“Foreign companies will also need to assign local representatives to oversee data processing and reporting to regulatory agencies and/or establishing an entity in China. Moreover, foreign companies may need to undergo a government security assessment, depending on the type of work the company does – eg public communication and information services, energy, transport, water, finance, public services, e-government services, national defense, and other network facilities to name a few – or the amount of data the company might process.”
She adds: “Any PIPL compliance program will need to have a detailed understanding of Chinese business and cultural practices to be successful.”
The road ahead
Foreign tech firms like Yahoo, LinkedIn and Epic Games’ Fortnite have left China after PIPL came into effect, citing a significantly more challenging operating environment and greater compliance requirements in China. This has had a chilling effect on the future expansion of tech companies into China, notes Harrington.
“Of course, understanding the various practices and reasons why companies exited China will also help future companies decide the best next step for their business decisions. Moreover, companies must keep in mind the various data protection requirements under the PIPL as they will add an extra layer of compliance and complexity to the work that companies have to undertake to effectively work in China,” she says.
“As tech companies are under further restrictions in China under PIPL and other laws, they face hurdles to accomplish their business mandates. Companies will walk a fine line to follow the laws in their home countries while also ensuring the protection of PIPL is met.”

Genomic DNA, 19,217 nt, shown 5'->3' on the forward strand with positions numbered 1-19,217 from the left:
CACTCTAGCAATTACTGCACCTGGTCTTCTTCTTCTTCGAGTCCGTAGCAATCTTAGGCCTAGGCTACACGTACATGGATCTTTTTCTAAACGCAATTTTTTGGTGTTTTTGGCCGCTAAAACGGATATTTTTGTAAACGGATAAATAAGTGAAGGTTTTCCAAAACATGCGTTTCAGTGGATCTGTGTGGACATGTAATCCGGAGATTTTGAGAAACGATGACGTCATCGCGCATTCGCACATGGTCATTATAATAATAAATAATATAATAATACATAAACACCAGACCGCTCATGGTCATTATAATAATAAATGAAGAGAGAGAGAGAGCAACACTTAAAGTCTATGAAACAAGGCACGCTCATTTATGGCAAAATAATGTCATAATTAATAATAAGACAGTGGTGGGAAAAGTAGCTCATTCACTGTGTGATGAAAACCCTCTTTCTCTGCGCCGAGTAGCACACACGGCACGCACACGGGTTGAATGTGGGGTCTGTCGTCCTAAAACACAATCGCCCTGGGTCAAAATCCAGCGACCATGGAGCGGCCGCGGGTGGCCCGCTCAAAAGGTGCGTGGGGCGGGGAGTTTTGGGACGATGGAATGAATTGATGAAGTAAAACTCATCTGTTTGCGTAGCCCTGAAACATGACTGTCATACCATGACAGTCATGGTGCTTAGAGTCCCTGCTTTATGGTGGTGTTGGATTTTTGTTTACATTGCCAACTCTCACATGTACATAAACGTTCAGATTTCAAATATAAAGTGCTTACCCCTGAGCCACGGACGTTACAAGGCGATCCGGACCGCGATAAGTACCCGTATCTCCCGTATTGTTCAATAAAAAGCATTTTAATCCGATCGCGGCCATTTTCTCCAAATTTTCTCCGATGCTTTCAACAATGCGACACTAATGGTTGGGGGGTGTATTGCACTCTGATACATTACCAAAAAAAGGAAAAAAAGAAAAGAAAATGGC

For foreign businesses still keen to expand into China, Harrington says companies need to consider a variety of factors when they look to expand. At the very least, companies need to ensure that they are compliant with local laws, from payroll to HR to data protection and everything in between.
“If you look at data protection and compliance as one very important component of that expansion, companies need to consider the requirements of PIPL, such as naming a local representative, having consent procedures in place, process data for a clear purpose, and possibly undergoing a security assessment. These steps are part of the common work requirements in China and are as much a part of the day-to-day business as ensuring respectful communication,” she explains.
“In the end, businesses need to consider the administrative, compliance, regulatory, legal and business landscape when expanding.”
On the other hand, Humphrey Ho, the managing director of Hylink Digital, says PIPL is unlikely to impact brands outside of China because of the new law objectives, which are “to reduce the over-collection of Chinese users’ information“.
“Its primary concern is protecting Chinese consumers on the Chinese internet in China,“ he says. “GDPR’s implications are global, whereas PIPLs are limited to China, to protect user information from being analyzed, reported, exported and used outside of China,” he explains.
“Similar to all other privacy laws like the GDPR, it is trying to geo-fence consumer data of its citizens inside the country.”